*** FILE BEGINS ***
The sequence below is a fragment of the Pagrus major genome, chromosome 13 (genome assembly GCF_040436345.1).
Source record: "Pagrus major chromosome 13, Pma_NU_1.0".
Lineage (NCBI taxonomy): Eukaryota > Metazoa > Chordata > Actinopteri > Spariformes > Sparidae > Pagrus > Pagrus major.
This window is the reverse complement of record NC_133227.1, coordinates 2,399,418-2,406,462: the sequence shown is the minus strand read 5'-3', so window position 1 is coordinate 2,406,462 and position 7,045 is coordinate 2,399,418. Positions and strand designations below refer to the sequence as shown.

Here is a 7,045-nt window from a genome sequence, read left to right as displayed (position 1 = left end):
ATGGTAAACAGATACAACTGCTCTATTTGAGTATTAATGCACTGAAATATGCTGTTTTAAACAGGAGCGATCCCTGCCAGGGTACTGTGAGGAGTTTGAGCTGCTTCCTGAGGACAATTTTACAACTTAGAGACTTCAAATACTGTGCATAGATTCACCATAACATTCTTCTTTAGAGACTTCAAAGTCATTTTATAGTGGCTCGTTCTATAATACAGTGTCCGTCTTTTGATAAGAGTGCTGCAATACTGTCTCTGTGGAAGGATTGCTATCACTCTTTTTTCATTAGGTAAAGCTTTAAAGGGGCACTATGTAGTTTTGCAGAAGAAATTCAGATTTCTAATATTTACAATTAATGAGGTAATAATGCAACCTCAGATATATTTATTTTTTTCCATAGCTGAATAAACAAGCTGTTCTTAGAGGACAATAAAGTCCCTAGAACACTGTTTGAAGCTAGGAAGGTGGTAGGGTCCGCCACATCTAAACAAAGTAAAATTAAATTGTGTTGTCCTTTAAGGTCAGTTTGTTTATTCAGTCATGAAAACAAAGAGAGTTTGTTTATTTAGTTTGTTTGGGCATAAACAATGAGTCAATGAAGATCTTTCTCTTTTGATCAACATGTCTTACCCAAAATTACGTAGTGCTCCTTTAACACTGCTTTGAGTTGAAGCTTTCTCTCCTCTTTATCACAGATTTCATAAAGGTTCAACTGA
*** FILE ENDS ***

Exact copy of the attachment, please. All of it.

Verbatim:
The sequence below is a fragment of the Pagrus major genome, chromosome 13 (genome assembly GCF_040436345.1).
Source record: "Pagrus major chromosome 13, Pma_NU_1.0".
Lineage (NCBI taxonomy): Eukaryota > Metazoa > Chordata > Actinopteri > Spariformes > Sparidae > Pagrus > Pagrus major.
This window is the reverse complement of record NC_133227.1, coordinates 2,399,418-2,406,462: the sequence shown is the minus strand read 5'-3', so window position 1 is coordinate 2,406,462 and position 7,045 is coordinate 2,399,418. Positions and strand designations below refer to the sequence as shown.

Here is a 7,045-nt window from a genome sequence, read left to right as displayed (position 1 = left end):
ATGGTAAACAGATACAACTGCTCTATTTGAGTATTAATGCACTGAAATATGCTGTTTTAAACAGGAGCGATCCCTGCCAGGGTACTGTGAGGAGTTTGAGCTGCTTCCTGAGGACAATTTTACAACTTAGAGACTTCAAATACTGTGCATAGATTCACCATAACATTCTTCTTTAGAGACTTCAAAGTCATTTTATAGTGGCTCGTTCTATAATACAGTGTCCGTCTTTTGATAAGAGTGCTGCAATACTGTCTCTGTGGAAGGATTGCTATCACTCTTTTTTCATTAGGTAAAGCTTTAAAGGGGCACTATGTAGTTTTGCAGAAGAAATTCAGATTTCTAATATTTACAATTAATGAGGTAATAATGCAACCTCAGATATATTTATTTTTTTCCATAGCTGAATAAACAAGCTGTTCTTAGAGGACAATAAAGTCCCTAGAACACTGTTTGAAGCTAGGAAGGTGGTAGGGTCCGCCACATCTAAACAAAGTAAAATTAAATTGTGTTGTCCTTTAAGGTCAGTTTGTTTATTCAGTCATGAAAACAAAGAGAGTTTGTTTATTTAGTTTGTTTGGGCATAAACAATGAGTCAATGAAGATCTTTCTCTTTTGATCAACATGTCTTACCCAAAATTACGTAGTGCTCCTTTAACACTGCTTTGAGTTGAAGCTTTCTCTCCTCTTTATCACAGATTTCATAAAGGTTCAACTGA